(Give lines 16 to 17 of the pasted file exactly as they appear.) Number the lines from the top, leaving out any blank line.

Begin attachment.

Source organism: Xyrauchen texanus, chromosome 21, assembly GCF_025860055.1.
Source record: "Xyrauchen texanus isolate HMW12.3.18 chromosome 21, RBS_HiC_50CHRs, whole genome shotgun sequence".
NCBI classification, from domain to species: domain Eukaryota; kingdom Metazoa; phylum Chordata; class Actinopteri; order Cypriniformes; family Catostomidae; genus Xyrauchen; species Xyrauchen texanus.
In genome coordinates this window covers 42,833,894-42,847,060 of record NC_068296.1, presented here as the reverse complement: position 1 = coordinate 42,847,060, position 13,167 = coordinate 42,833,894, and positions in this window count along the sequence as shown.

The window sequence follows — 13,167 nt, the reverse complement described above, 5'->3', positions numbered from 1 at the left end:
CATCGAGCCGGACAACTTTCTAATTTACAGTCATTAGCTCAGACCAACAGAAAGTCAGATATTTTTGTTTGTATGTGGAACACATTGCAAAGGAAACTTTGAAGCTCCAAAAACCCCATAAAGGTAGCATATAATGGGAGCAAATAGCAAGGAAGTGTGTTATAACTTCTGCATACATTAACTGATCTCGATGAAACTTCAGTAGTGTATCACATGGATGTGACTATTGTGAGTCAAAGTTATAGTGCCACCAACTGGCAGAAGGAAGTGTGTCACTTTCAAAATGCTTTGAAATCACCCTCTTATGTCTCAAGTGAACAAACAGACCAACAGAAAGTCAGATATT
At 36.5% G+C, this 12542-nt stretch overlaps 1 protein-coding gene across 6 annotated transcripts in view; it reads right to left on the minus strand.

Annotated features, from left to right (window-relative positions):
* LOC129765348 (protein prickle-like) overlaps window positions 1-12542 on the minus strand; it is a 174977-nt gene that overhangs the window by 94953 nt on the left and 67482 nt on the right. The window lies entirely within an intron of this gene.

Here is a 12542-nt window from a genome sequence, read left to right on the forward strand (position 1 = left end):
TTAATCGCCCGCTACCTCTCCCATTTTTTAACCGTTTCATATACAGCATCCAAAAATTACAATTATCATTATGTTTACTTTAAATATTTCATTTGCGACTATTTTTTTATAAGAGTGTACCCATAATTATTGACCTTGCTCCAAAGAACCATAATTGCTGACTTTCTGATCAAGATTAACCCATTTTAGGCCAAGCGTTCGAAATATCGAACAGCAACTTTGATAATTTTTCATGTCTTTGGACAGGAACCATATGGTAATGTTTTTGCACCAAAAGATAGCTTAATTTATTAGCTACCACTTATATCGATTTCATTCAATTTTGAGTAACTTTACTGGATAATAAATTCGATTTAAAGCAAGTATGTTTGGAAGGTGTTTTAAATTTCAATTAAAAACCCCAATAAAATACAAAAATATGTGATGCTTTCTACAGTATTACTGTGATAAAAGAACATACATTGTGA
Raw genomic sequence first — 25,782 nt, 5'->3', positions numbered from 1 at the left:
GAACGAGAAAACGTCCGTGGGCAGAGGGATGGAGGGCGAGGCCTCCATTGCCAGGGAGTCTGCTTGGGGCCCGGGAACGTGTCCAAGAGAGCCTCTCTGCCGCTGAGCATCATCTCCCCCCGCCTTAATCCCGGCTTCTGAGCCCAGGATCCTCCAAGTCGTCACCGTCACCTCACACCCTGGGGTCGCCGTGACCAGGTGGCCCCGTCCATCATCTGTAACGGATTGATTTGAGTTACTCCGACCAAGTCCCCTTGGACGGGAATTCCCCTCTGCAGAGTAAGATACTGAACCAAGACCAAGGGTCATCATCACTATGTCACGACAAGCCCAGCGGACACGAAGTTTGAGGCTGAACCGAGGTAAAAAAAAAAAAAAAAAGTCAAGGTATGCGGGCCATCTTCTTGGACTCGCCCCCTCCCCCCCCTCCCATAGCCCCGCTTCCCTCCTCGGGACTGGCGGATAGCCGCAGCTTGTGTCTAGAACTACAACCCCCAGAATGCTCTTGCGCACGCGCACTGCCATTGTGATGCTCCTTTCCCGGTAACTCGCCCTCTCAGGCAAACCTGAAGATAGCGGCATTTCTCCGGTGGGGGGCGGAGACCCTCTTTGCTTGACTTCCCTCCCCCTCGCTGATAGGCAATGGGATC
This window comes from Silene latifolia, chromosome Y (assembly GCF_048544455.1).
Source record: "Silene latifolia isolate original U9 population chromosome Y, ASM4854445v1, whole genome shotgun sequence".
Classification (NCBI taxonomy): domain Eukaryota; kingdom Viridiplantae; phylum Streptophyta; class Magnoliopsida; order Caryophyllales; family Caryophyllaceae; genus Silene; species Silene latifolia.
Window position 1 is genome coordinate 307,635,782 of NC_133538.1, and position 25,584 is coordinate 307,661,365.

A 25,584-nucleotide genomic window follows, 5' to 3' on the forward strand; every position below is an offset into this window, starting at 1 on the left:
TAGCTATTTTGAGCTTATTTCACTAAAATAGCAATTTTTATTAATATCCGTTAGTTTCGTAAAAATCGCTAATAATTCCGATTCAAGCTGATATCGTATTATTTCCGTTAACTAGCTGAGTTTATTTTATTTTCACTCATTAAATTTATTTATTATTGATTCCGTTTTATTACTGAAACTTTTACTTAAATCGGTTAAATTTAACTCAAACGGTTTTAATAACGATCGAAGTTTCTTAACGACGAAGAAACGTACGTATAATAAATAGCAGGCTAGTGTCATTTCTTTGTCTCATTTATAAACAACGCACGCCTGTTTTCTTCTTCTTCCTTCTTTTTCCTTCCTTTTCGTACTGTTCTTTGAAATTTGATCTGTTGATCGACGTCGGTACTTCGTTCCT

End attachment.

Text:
Classification (NCBI taxonomy): domain Eukaryota; kingdom Viridiplantae; phylum Streptophyta; class Magnoliopsida; order Caryophyllales; family Caryophyllaceae; genus Silene; species Silene latifolia.
Window position 1 is genome coordinate 307,635,782 of NC_133538.1, and position 25,584 is coordinate 307,661,365.